“Naoto Kan, who was prime minister of Japan when the March 2011 Fukushima nuclear disaster began, has become a ubiquitous and compelling voice for the global antinuclear movement. Kan compared the potential worst-case devastation that could be caused by a nuclear power plant meltdown as tantamount only to ‘a great world war. Nothing else has the same impact.’ Japan escaped such a dire fate during the Fukushima disaster, said Kan, only ‘due to luck.’ Even so, Kan had to make some steely-nerved decisions that necessitated putting all emotion aside. In a now famous phone call from Tepco, when the company asked to pull all their personnel from the out-of-control Fukushima site for their own safety, Kan told them no. The workforce must stay. The few would need to make the sacrifice to save the many. Kan knew that abandoning the Fukushima Daiichi site would cause radiation levels in the surrounding environment to soar. His insistence that the Tepco workforce remain at Fukushima was perhaps one of the most unsung moments of heroism in the whole sorry saga.”—The Ecologist
On March 11, 2011, a massive undersea earthquake off Japan’s coast triggered devastating tsunami waves that in turn caused meltdowns at three reactors in the Fukushima Daiichi Nuclear Power Plant. Ranked with Chernobyl as the worst nuclear disaster in history, Fukushima will have lasting consequences for generations. Until 3.11, Japan’s Prime Minister, Naoto Kan, had supported the use of nuclear power. His position would undergo a radical change, however, as Kan watched the nuclear disaster at the Fukushima No. 1 Power Plant unfold and came to understand the potential for the physical, economic, and political destruction of Japan.
In My Nuclear Nightmare, Kan offers a fascinating day-by-day account of his actions in the harrowing week after the earthquake struck. He records the anguished decisions he had to make as the scale of destruction became clear and the threat of nuclear catastrophe loomed ever larger—decisions made on the basis of information that was often unreliable. For example, frustrated by the lack of clarity from the executives at Tepco, the company that owned the power plant, Kan decided to visit Fukushima himself, despite the risks, so he could talk to the plant’s manager and find out what was really happening on the ground. As he details, a combination of extremely good fortune and hard work just barely prevented a total meltdown of all of Fukushima’s reactor units, which would have necessitated the evacuation of the thirty million residents of the greater Tokyo metropolitan area.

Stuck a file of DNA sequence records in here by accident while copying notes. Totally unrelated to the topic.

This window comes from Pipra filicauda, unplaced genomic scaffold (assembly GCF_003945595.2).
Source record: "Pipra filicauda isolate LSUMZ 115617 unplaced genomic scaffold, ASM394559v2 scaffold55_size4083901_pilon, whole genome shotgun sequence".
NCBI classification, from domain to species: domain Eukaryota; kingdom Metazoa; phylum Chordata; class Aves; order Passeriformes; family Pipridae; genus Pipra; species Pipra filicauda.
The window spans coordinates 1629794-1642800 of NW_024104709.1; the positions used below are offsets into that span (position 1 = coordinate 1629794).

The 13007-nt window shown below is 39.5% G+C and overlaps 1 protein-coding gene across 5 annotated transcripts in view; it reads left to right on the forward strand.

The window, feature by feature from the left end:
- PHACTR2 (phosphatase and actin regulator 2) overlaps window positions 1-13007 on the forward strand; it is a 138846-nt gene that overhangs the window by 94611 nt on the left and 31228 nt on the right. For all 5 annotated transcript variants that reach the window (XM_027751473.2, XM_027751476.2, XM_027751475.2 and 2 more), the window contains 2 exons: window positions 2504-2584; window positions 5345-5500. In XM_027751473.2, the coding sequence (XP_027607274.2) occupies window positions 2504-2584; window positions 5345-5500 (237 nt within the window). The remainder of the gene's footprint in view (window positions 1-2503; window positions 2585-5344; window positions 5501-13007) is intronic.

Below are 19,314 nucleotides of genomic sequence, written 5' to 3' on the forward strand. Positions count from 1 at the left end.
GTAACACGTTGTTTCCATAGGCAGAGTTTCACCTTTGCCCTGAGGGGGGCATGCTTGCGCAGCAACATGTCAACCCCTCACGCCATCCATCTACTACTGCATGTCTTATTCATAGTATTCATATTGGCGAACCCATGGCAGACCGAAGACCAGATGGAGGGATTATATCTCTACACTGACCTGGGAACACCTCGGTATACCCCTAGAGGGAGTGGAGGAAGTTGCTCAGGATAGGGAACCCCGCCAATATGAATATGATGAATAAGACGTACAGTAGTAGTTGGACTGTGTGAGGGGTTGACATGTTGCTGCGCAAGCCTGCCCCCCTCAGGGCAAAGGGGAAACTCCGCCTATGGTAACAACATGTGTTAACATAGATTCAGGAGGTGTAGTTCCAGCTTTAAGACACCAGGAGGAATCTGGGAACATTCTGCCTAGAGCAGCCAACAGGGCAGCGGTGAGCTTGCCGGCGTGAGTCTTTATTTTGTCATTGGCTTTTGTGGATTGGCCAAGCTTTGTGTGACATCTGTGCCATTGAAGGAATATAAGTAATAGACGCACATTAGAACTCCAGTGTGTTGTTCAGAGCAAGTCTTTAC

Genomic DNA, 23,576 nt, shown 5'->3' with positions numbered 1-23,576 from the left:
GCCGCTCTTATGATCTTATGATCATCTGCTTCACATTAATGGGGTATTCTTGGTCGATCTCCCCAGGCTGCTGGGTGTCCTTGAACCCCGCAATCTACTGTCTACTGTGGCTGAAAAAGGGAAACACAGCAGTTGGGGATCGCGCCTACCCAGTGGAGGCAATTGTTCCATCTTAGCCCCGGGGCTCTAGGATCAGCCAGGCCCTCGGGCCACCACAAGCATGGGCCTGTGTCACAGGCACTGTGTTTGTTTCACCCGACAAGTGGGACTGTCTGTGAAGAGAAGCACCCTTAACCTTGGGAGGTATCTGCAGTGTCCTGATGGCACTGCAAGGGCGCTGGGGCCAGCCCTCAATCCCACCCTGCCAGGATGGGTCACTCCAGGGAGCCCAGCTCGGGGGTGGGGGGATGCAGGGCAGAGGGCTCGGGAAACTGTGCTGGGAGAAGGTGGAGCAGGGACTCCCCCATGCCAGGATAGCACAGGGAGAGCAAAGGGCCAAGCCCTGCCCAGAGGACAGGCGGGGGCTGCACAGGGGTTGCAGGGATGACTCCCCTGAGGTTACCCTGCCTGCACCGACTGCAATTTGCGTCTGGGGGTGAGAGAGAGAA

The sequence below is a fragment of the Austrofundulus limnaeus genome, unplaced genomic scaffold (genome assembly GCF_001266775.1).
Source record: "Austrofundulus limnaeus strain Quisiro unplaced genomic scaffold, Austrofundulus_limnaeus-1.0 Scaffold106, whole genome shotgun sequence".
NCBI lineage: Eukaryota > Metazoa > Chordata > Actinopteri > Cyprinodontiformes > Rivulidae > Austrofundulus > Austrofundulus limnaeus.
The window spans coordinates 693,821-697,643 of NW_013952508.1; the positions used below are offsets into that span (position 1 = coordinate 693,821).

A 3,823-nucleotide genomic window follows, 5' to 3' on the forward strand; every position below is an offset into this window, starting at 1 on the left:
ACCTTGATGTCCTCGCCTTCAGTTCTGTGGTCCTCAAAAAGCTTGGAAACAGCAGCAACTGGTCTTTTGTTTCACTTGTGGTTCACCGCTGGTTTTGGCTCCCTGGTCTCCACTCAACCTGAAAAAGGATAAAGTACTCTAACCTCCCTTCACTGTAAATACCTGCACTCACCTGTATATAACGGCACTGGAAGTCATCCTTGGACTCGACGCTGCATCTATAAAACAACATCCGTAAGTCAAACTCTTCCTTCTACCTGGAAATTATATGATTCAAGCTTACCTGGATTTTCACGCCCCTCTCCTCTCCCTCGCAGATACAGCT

In the book, first published in Japan in 2012, Kan also explains his opposition to nuclear power: “I came to understand that a nuclear accident carried with it a risk so large that it could lead to the collapse of a country.” When Kan was pressured by the opposition to step down as prime minister in August 2011, he agreed to do so only after legislation had been passed to encourage investments in alternative energy. As both a document of crisis management during an almost unimaginable disaster and a cogent argument about the dangers of nuclear power, My Nuclear Nightmare is essential reading.